Ofada stew, also known as ayamase stew or designer stew, is a delectable Nigerian stew made with palm oil, iru, green, and red bell peppers. Serve with cauliflower rice for a delicious African keto lunch or dinner!
Ofada stew actually borrows its name from the type of rice it was originally served with, known as Ofada Rice.
Ofada rice is an aromatic variety of rice grown in parts of Nigeria. It has a more robust flavor than regular rice since part of the rice bran is left on the grain.
I will never forget the first time I tasted ofada stew. If you've ever tasted it, you'll understand my sentiment. The taste is one you don't forget easily.
Ofada stew has a very unique and addictive flavor. The taste is refreshing and comforting, and there is a real chance that you'll end up eating way more than you intended!
Ingredients used in making Ofada Stew
Green and red bell peppers: I have tasted ofada stew made with only green bell peppers and made with only red bell peppers. I personally prefer a combination of both, but you can mix and match as you see fit.
Or use what you have on hand. I use a ratio of 3 green to 1 red bell pepper.
Palm oil: This is one recipe where you cannot substitute with olive oil. Palm oil gives ofada stew its unique taste, especially when bleached (more on that later).
Habanero pepper: The traditional ofada stew is made with scotch bonnet peppers, but you can use them interchangeably.
Iru (fermented locust beans): I use iru in some of my African soups like my okro soup recipe. It is quite popular in Nigerian soups and gives a traditional, umami flavor when added in small quantities. You can omit this if you don't have any on hand.
Meat: I used beef for this, but you can also use goat meat or chicken.
How to bleach palm oil
Bleaching palm oil might sound strange, but this is quite common in many West African cuisines. It involves heating the palm oil over very high heat till it loses its red color (and turns a light orange hue).
Why bleach palm oil in the first place? Palm oil is bleached because some very traditional dishes rely on bleached palm oil for their unique flavors.
You can make the same dishes without bleaching the oil, but the taste will be radically different. This ofada stew is one of those dishes.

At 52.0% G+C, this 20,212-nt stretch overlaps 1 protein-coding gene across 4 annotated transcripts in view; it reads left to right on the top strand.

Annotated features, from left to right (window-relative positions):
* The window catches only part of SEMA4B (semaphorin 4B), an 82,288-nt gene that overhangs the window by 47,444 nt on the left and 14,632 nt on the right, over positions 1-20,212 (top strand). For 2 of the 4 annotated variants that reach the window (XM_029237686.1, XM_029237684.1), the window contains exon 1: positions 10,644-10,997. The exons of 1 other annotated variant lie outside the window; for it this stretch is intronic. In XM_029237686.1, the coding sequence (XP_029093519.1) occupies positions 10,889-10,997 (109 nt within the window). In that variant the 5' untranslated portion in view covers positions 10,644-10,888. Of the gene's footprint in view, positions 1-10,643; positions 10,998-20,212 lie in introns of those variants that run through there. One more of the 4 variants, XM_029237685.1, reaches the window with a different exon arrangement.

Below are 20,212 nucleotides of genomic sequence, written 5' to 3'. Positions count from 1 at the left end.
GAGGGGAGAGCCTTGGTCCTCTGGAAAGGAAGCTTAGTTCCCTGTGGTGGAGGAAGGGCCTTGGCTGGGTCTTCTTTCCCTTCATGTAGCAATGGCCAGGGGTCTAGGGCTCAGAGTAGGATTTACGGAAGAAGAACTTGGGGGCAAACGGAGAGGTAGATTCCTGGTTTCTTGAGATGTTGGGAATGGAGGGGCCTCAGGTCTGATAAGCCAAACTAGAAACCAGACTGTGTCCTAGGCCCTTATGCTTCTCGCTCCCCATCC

Bleaching palm oil is quite straight forward to make if you know how to do it right. If done improperly, you might end up with a smoking kitchen and a screaming fire alarm!
To bleach palm oil, pour it into a pot, turn the heat down to low, then COVER the pot with a lid. The last part is essential as this will prevent a smoking kitchen.
If you have a stove fan, turn it on. Also, make sure the kitchen is well ventilated.
Then set a timer. I only bleach mine for 5 minutes, but you can do it safely for up to 10 minutes.
Turn off the heat when done and cool for another 5 minutes before opening the cover to prevent splashes.
How to make ofada stew (ayamase stew)
Start by preparing the meat you want to use. If using beef, boil with salt, bouillon, and black pepper for 30-40 minutes till it is tender.
You can even fry the meat to give it a more authentic taste. You can do this if you want to, but it's optional.
Bleach the oil as outlined above. While waiting, coarsely blend the habanero peppers, the green, and red bell peppers together.
Add as little water as possible when blending. If the blended mix looks a bit watery, pour in a pot and let it boil till some of the water evaporates.
Chop the onions and set aside.
Add the onions to the palm oil and when translucent, pour in the blended peppers and add the iru. Cover and let cook for about 5 minutes.
Make sure it's on medium heat and keep an eye on it so it does not burn. Add your choice of meat and the remaining spices. Taste for salt and adjust accordingly.
Cook for another 10 minutes on medium heat or until the oil begins to float to the top.
Your ofada stew is ready to serve!
What can I eat with ofada stew?
Basically, you can use ofada stew in any meal that calls for stew.
Tips when making ofada stew
You can reduce the habanero pepper if it's too spicy or add more if you prefer.
You don't have to bleach the palm oil, but doing so will really enhance the taste.
Use a mixture of green and bell peppers or use just one type. Generally, red bell peppers are a bit sweeter.
Enjoy these other delectable, low carb African stews!
Ofada Stew (Ayamase Stew)
- Chop the onions.
- Coarsely blend the bell peppers and habanero peppers.
- If the blended mix looks a bit watery, pour in a pot and let it boil till some of the water evaporates.
- Boil your meat with bouillon powder, black pepper, and salt till it is tender.
- Bleach the palm oil (as outlined in the next section).
- Add the onions, and after about a minute, add the blended pepper mix and iru.
- Cook for about 5 minutes.
- Add the beef and spices.
- Cook for another 10 minutes on medium-low heat or till the oil begins to rise to the surface.
- Serve and enjoy!
To Bleach the Palm Oil
- Pour the palm oil into a pot, turn the heat down to low, then COVER the pot with a lid.
- If you have a stove fan, turn it on. Also, make sure the kitchen is well ventilated.
- Set a timer and let it heat up for 5 minutes (still covered and on low heat).
- Turn off the heat when done and cool for another 5 minutes before opening the cover.
- You can reduce the habanero pepper if it's too spicy or add more if you prefer.
- You don't have to bleach the palm oil, but doing so will really enhance the taste.
- Use a mixture of green and red bell peppers or use just one type. Generally, red bell peppers are a bit sweeter.